On December 27, on the Sunday of the Holy Forefathers, Rector of St. George Church, Archpriest Igor Tarasov served the Divine Liturgy in our parish temple. After the Gospel lesson he preached the following homily:
“Dear brothers and sisters in Christ! Today’s Sunday is dedicated to the Forefathers of the holy faith and to all the Saints of the Old Testament. This time of the year when we are living in spiritual expectation of the Birth of Christ, we commemorate a number of the Old Testament prophets. For instance, on December 30th we are celebrating memory of the Holy Prophet Daniel and the Three Youths. They were the confessors of faith of the Old Testament. But we also have this special Sunday glorifying these people altogether”.
“In the 6th century before Christ the holy city of Jerusalem was taken by the Babylonian king who captured four noble Jewish young men: Daniel, Ananias, Azarias and Mishael. They were brought to Babylon where the king wanted them to become his servants. They were supposed to adopt the local customs and language. So, it became a time of a great test for their faith in one and true God. When the king ordered them to be fed from his own table, Daniel did not wish to eat the unclean food and convinced the king’s official to give them all, him and the 3 youths, just fruits and vegetables. After ten days the Jewish captives looked better than the ones who ate the king’s food”.
“This example from the Sacred Scripture of the Old Testament is telling us how good could be fasting and abstinence from unhealthy food. In our days, people like different kinds of diets and ways of losing weight. There are made up special systems of nutrition, different kinds of diets which are supposed to make a person healthier. But more often these are the strives of vanity, aiming to make the body more beautiful, or a tribute to a fashion, or in a better case, a desire to strengthen one’s health and make one’s earthly life longer. But Sacred Scripture gives us a simple recipe of a healthy life. It tells us that a self-rejecting and voluntary fasting of the holy Youths, a refusal to eat the unclean food was beneficial for their body and made their health stronger. More than that, that abstinence stimulated their mental and spiritual abilities. Therefore, moderation in food in combination with faith and with a desire to please God may always be beneficial for a person. This is our Orthodox understanding of fast as a saving abstinence from excessiveness and not just simple refusal to eat certain food, as it happens with most of the modern diets”.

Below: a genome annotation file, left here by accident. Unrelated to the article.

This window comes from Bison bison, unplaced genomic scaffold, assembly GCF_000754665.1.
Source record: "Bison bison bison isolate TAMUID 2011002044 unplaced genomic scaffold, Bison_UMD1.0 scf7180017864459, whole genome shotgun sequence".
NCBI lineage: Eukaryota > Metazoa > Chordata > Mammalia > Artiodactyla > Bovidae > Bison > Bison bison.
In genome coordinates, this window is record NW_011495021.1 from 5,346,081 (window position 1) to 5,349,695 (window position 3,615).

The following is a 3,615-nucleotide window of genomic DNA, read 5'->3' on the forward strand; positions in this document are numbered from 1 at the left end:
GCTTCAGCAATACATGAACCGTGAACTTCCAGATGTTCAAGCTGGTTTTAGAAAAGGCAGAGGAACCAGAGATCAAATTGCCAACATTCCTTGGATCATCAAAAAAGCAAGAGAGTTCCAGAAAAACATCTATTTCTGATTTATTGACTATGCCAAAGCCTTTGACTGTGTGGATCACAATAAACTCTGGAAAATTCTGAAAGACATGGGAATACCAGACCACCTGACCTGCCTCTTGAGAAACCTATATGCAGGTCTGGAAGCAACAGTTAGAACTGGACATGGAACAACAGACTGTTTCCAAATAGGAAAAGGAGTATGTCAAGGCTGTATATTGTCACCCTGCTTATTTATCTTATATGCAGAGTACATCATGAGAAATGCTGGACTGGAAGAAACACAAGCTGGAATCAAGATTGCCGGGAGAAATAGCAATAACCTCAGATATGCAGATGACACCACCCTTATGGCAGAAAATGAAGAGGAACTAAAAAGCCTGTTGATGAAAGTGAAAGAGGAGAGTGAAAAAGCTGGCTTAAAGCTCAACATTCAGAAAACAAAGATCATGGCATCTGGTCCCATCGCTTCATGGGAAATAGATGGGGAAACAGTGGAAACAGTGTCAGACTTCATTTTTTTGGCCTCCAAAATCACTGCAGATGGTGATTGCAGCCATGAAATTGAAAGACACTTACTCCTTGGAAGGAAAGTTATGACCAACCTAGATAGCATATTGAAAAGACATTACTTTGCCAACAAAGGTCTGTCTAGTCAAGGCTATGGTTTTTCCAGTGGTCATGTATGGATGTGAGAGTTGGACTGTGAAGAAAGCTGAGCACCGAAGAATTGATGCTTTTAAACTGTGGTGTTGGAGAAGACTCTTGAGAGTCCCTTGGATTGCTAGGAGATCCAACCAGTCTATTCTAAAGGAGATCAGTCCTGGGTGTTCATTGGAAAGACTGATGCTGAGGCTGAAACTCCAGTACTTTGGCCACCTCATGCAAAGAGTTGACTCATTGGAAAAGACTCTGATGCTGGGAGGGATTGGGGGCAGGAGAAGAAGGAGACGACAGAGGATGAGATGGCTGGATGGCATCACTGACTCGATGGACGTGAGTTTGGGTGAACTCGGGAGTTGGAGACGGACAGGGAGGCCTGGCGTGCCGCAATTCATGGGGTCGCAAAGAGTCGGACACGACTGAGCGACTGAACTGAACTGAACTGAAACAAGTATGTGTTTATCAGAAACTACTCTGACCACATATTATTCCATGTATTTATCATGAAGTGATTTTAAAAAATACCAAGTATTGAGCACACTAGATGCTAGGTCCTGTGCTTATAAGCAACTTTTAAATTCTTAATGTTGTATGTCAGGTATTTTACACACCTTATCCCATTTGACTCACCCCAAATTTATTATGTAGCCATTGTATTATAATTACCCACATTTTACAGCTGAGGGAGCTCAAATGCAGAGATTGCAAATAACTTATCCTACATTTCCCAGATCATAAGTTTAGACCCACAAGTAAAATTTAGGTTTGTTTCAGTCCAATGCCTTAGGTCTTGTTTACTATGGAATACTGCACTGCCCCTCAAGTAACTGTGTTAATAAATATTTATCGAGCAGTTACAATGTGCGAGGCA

“This Old Testament example also tells us that you can preserve your faith even in difficult circumstances. The holy Youths did. They were made servers at the Babylonian king’s court. Once the king ordered to erect a huge idol made of gold and commanded all his subjects to worship that man-made image. The three Youths refused to do it because they kept the true faith in one God. The king got very angry and ordered them to be thrown into a fiery furnace. But a great miracle happened: the three young men were protected by God, and the fire and heat did not harm them. This is an example of the true confession of faith shown by those three youths. In a mystical way those three Youths were the prototype of he Holy Trinity, as well as of the virginal conception and birth of the Son of God by the Holy Virgin. This is one of the examples of the faith of the holy people who lived before the Birth of our Lord Jesus Christ and who were confessing the true faith in one God and were expecting the Messiah, the Son of God to come into the world”.